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MARINA commits Philippines as major int’l crew change hub in ASEAN meet

MARINA commits PH as major int’l crew change hub in ASEAN meet
Raymond Carl Dela Cruz August 28, 2020

MANILA – The Philippines, represented by the Maritime Industry Authority (MARINA), has committed to becoming a major international hub for crew change during the 39th Meeting of the Maritime Transport Working Group of the Association of Southeast Asian Nations (ASEAN) as part of its role as a major provider of seafarers to the global labor market.

In a statement on Friday, MARINA said the meeting, held virtually for the first time on Thursday amidst the coronavirus disease 2019 (Covid-19) pandemic, also included the ASEAN’s other dialogue partners such as China, Japan, Korea, and the International Maritime Organization (IMO).

MARINA Administrator Robert Empedrad, who served as head of the Philippine delegation, said the Philippines will continue to cooperate with member states of the international maritime community for the “facilitation and safe movement of the world’s seafarers”.

“[Seafarers] are the lifeline of the world’s economy as such they are our essential workers. In the Philippines, our seafarers are our indispensable partners for our country’s economic development," Empedrad said.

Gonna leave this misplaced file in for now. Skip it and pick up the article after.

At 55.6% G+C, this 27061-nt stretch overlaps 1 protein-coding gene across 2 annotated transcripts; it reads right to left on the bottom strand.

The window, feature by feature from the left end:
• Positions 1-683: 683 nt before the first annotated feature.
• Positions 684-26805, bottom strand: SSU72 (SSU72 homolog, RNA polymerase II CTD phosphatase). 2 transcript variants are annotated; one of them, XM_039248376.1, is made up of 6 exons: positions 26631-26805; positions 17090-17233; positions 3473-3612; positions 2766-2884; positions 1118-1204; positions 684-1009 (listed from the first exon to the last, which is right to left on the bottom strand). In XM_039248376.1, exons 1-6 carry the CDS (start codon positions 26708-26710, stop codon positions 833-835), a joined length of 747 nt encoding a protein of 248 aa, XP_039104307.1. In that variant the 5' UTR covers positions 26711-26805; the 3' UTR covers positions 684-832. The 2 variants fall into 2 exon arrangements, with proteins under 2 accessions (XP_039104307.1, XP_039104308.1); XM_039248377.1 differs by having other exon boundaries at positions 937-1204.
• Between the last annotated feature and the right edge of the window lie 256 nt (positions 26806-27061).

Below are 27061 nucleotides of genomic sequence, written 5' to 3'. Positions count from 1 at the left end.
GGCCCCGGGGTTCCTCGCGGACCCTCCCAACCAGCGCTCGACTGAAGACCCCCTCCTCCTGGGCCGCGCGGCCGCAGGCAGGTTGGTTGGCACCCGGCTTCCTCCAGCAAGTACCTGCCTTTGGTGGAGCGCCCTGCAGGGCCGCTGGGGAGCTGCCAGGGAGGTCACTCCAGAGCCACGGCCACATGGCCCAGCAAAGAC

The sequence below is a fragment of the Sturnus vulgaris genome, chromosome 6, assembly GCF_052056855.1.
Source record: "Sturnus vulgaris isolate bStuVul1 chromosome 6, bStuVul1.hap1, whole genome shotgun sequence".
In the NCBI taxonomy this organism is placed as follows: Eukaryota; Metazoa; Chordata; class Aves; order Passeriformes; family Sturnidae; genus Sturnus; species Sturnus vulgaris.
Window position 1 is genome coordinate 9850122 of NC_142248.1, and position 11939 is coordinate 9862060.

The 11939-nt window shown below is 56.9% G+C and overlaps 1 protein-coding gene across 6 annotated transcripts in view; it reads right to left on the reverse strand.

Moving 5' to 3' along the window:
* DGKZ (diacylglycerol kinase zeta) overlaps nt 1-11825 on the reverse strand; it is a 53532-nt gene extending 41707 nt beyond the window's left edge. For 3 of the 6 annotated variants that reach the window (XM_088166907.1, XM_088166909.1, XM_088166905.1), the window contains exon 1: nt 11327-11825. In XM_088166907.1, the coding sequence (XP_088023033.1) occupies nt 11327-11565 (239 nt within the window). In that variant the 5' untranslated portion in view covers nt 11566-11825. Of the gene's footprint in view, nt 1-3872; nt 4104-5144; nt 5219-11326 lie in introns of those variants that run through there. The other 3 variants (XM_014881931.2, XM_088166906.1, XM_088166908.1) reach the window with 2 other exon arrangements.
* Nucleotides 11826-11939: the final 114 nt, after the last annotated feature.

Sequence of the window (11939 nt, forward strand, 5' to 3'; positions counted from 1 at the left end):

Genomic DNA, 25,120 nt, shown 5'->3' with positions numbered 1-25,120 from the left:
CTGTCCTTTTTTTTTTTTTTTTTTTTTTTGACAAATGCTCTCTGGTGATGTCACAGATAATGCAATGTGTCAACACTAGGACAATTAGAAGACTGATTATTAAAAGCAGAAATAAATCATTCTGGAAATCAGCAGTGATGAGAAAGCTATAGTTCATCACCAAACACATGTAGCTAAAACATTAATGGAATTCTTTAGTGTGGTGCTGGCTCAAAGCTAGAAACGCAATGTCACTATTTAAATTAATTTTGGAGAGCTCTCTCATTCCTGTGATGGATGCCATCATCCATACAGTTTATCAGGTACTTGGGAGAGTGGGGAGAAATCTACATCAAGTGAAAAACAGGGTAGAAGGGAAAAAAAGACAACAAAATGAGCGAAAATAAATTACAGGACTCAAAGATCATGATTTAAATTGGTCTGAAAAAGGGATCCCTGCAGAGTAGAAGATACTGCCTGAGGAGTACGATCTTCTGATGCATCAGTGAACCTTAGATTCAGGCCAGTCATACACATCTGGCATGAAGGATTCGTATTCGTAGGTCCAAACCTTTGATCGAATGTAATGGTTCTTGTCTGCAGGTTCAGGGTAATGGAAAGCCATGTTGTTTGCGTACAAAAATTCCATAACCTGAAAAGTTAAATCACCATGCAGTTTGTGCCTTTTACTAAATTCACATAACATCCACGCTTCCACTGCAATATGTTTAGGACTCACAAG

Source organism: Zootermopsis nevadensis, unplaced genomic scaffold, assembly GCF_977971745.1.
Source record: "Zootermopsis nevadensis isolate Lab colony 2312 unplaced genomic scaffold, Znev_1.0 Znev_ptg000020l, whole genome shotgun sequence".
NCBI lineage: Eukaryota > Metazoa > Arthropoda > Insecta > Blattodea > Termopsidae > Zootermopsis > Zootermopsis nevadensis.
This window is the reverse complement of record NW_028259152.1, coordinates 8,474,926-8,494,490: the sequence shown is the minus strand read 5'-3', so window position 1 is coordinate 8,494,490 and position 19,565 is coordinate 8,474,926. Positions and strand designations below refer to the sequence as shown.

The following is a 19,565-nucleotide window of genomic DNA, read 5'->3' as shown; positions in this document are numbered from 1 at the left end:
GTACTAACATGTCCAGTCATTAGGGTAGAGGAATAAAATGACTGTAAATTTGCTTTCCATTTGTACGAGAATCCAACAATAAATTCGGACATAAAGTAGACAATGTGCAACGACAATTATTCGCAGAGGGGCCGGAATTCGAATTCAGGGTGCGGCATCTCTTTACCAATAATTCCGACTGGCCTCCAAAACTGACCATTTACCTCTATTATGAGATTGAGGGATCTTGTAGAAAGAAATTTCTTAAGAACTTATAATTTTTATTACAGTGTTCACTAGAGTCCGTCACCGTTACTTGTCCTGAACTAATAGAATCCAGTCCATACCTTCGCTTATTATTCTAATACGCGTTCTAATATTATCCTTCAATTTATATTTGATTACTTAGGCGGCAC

To date, he said the Philippines has already opened the Ports of Manila, Bataan, and Subic for international crew change—with more ports planned to open as crew change hubs in the future.

“Our maritime sector is working diligently to activate crew change hubs in the country to give maritime vessels the avenue to refresh their manpower, and to provide relief to our hardworking seafarers,” Empedrad said.

In a message, Department of Transportation (DOTr) Assistant Secretary Goddes Hope Libiran said these crew change hubs are required to have a ‘one-stop-shop’ to process the crew changes.

This, she said, include health screening (with RT-PCR testing), customs, immigration, and quarantine facilities.

“A location should have these requirements in place to be activated as a crew change hub. Once other ports are able to comply with these requirements, then they will be opened as crew change hubs,” Libiran said.

Maritime initiatives amidst Covid-19

During the meeting, Empedrad also noted the country’s “whole-of-government” approach to keeping the maritime industry afloat during the pandemic.

He said this includes several measures that ensure the operability of supply chains such as the use of automated systems to lessen personal transactions and the creation of a Shipping Protection Office to protect both domestic and international shippers against “unreasonable fees and charges” imposed by shipping lines.

He said the country is also working on the decongestion of its ports, has issued a directive to all shipping lines to provide cargo space and allocation for agricultural and food products with preferential cargo rates, and the extension of STCW certificates for seafarers still on-board ships. (PNA)